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This conundrum comes with an easy distinction – if you can measure it, use “farther.” If the distance in question is more of a figurative issue, use “further.”


You’ve huffed and puffed every morning for the last two weeks, working on increasing the distance you’ve jogged each morning. In celebration, you jump for joy and cry out:

“I’ve run three miles farther today than I did on the first day!”

Or take the perennial favorite of summertime car travel. After 300 miles in the car, Junior is tired of watching “Toy Story 3” looping from the back of Dad’s headrest, sick of straws that won’t poke decently into his juice box, and with a huge whiny sigh, says:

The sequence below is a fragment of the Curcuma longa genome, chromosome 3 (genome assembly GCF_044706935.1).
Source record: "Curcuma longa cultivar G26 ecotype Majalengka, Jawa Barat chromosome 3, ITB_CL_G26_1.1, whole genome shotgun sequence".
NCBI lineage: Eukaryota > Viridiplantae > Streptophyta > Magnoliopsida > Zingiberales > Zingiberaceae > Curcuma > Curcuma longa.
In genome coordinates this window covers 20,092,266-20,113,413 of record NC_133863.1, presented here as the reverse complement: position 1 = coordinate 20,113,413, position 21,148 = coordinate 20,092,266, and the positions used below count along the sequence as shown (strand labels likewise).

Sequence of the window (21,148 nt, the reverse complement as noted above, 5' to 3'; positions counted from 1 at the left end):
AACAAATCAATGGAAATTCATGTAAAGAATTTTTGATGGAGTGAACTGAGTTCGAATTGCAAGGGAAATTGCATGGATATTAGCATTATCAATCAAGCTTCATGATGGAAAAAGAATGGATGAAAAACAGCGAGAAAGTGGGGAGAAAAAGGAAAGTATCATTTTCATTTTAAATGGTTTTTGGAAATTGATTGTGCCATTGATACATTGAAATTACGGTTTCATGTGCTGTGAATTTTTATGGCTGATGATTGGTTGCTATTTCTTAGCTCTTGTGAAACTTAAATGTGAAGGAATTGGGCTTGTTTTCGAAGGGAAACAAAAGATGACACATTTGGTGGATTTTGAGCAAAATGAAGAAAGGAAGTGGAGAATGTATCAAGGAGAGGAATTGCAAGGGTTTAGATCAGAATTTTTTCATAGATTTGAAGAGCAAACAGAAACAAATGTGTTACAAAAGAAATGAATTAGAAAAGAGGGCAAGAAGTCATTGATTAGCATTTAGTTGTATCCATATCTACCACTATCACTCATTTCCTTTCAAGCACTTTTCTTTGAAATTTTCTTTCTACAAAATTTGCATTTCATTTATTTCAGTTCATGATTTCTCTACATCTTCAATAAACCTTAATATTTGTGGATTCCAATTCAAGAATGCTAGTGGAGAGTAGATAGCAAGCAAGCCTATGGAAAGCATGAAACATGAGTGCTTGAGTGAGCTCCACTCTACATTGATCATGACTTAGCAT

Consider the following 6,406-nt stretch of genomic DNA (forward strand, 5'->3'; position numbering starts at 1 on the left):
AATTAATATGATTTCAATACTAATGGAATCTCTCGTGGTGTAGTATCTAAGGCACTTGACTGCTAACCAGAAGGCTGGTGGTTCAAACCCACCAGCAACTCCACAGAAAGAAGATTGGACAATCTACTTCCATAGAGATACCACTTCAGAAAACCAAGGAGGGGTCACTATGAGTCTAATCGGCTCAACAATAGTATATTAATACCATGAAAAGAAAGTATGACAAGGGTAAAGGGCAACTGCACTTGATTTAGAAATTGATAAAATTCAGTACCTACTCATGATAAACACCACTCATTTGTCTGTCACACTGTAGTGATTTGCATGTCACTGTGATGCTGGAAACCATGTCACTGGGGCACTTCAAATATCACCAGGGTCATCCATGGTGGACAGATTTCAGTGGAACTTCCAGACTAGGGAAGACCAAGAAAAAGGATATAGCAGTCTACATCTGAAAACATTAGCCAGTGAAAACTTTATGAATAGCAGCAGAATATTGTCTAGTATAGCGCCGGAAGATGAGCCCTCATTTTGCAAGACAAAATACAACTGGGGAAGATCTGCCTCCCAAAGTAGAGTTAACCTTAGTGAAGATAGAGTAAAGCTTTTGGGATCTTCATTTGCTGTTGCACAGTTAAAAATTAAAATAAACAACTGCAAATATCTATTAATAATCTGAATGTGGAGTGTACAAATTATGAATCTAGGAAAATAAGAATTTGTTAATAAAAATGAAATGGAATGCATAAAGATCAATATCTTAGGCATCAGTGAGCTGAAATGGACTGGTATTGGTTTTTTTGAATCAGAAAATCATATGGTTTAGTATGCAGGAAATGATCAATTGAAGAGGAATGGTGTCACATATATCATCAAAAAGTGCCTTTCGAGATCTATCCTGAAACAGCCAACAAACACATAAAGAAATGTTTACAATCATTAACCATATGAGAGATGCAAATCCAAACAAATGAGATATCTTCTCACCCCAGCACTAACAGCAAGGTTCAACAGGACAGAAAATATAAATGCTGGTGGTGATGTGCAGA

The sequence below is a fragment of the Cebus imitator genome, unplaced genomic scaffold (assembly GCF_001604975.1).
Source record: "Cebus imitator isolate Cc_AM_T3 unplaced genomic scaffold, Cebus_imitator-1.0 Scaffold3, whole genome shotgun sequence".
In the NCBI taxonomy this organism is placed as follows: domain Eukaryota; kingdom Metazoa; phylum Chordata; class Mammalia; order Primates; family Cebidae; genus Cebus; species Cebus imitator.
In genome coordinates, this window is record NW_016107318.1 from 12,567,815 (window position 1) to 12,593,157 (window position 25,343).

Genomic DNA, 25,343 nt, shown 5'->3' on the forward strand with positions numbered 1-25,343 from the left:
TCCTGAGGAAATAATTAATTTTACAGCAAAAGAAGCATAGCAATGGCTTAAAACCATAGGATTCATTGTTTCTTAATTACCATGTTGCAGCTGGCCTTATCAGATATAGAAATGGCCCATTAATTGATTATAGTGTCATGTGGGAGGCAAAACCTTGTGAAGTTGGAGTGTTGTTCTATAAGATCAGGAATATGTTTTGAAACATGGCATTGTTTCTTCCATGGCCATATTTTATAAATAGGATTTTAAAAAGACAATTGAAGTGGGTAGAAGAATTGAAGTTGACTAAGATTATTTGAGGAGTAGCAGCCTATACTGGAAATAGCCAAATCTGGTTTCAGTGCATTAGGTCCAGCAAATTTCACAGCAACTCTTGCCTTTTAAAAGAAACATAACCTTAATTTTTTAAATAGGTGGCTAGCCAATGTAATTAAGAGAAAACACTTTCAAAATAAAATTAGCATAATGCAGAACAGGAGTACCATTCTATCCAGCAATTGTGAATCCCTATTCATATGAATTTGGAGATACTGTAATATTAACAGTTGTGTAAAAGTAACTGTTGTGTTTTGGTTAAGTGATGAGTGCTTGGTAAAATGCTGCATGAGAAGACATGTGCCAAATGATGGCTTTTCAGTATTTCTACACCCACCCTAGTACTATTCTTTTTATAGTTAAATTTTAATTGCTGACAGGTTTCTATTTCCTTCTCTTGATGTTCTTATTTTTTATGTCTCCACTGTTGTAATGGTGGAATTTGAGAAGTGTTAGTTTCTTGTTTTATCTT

“Are we almost there yet?”

Since this involves distance, you respond in soothing, grammatically correct fashion from your perch in the front:

“Only 500 miles farther and we’ll be there, son.”

For things that are a bit more vague, use “further.”

“We need to spend more time and money further studying this complex issue.”

Sometimes it gets tricky, though. Let’s say your book club is in the middle of reading War and Peace and you’re comparing notes with a club member, who glances pointedly at your bookmark, which isn’t stuck nearly as far along in the tome as hers is.

“Oh,” she says with a contemptuous sniff. “I see I’m further along in the book than you are.”

Sure, you could track your progress by pages read, so in this case, either “farther” or “further” would work.

As in, the farther you are away from her, the happier you’ll be…